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Preparing for Medical School

  1. Find out if this is what you want to do:
    • Shadow or interview a physician or a medical student.
    • Read all you can about the profession.
    • Volunteer in a hospital or clinic.
  2. Find out about requirements and procedures for specific medical schools:
    • The Association of American Medical Colleges (AAMC) publishes medical school admission requirements each year. You can purchase them directly from AAMC.
    • You may also want to write for catalogs from specific medical schools or look for their websites on the Internet. This is a great way to get information quickly.
    • The pre-medical studies resource room (Life Science Building, Room 2058) has a variety of reference materials.
  3. Make yourself a competitive applicant:
    • Grade point average will be calculated both cumulatively and in math/sciences courses. Both are important! A competitive GPA is over 3.50 on a four-point scale. You will need to get on track quickly, as it becomes impossible to significantly raise a cumulative GPA as you accumulate more and more credits. Also keep in mind you will be applying after your junior year; you cannot plan to "fix" any GPA problems with senior year classes, even if it is mathematically possible.
    • MCAT scores are critical. Most medical schools expect scores of at least nine on each of the three sections. An average overall MCAT score of 30 is a good ballpark goal.
    • You should plan to take the MCAT in April of your junior year, if possible. This means you must complete the required coursework prior to this time.
    • Preparation for the MCAT should begin your freshman year! Get the student manual from AAMC to learn about the exam and obtain appropriate extra materials and practice tests. AED gives a mock MCAT each February; take it before the real thing.
    • Volunteer work, job shadowing, independent studies, team-oriented activities, involvement in community or campus organizations — all of these are activities that get you around people.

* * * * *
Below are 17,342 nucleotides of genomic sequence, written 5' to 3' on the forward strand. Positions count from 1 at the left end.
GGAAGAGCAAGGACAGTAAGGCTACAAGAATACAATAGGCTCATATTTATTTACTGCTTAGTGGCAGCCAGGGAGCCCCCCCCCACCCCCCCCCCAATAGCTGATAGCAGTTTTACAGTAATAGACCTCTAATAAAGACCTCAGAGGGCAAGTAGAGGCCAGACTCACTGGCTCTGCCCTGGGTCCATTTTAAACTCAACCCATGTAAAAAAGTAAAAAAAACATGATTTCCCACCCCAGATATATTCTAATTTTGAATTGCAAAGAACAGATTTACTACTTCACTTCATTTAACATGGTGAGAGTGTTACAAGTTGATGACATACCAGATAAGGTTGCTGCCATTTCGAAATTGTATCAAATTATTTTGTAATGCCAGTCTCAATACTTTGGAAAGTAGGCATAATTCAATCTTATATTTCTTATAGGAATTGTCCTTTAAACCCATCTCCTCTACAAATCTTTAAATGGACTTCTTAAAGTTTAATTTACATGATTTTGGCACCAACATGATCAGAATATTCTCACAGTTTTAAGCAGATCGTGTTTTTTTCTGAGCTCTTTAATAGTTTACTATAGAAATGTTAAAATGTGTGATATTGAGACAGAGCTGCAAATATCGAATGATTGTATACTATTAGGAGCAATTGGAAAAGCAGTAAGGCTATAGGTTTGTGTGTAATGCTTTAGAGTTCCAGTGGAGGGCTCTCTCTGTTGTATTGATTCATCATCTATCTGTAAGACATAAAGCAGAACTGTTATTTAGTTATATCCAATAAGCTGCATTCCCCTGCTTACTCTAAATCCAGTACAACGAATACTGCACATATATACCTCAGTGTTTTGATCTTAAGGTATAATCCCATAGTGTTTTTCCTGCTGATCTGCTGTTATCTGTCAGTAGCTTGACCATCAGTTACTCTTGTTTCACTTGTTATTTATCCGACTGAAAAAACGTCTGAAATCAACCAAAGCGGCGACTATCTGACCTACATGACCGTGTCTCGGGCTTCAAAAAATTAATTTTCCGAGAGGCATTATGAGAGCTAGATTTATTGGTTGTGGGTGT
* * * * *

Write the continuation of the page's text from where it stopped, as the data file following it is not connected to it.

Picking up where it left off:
• Consider independent research. It is valuable — both on you application and as an exposure to other options in the sciences — and many successful applicants have been active in undergraduate research.
    • Take courses that help make you a "well-rounded" person, not just a science geek. Do not shy away from "difficult" courses in an attempt to bolster your GPA. Rigor of coursework is important as well.
    • Work on your written and oral communication skills.
    • Be realistic. If your grades and/or MCAT scores are below acceptable levels, you must make a decision about what you are going to do. You can either pursue a course of action that will lead to improvement or think about alternative careers, in the health professions or in a different field. Sophomores should have at least a 3.30 GPA.
  4. Apply to medical schools early and follow the rules:
    • You will apply through centralized services - American Medical College Application Service(AMCAS) or American College of Osteopathic Medicine Application Service (AACOMAS).
    • Apply early. Applications are accepted starting June 1, and you should have yours in as soon after that as possible, certainly no later than Aug. 1.
    • Individual medical schools then have the option of sending supplemental applications to you if they choose to do so. These must be completed and returned in a timely fashion.
    • Be sure that you have letters of recommendation from individual professors sent to the Pre-Medical Studies Office by the time supplemental applications are coming in to you. The pre-medical advisor will compose a composite letter to be sent to medical schools.
    • Provide updates about completed coursework, awards, changes of addresses, etc.
    • If you are invited for an interview, think about possible questions for the schools as well as questions they might ask you.
    • Conduct yourself professionally in all your interactions with application services and schools.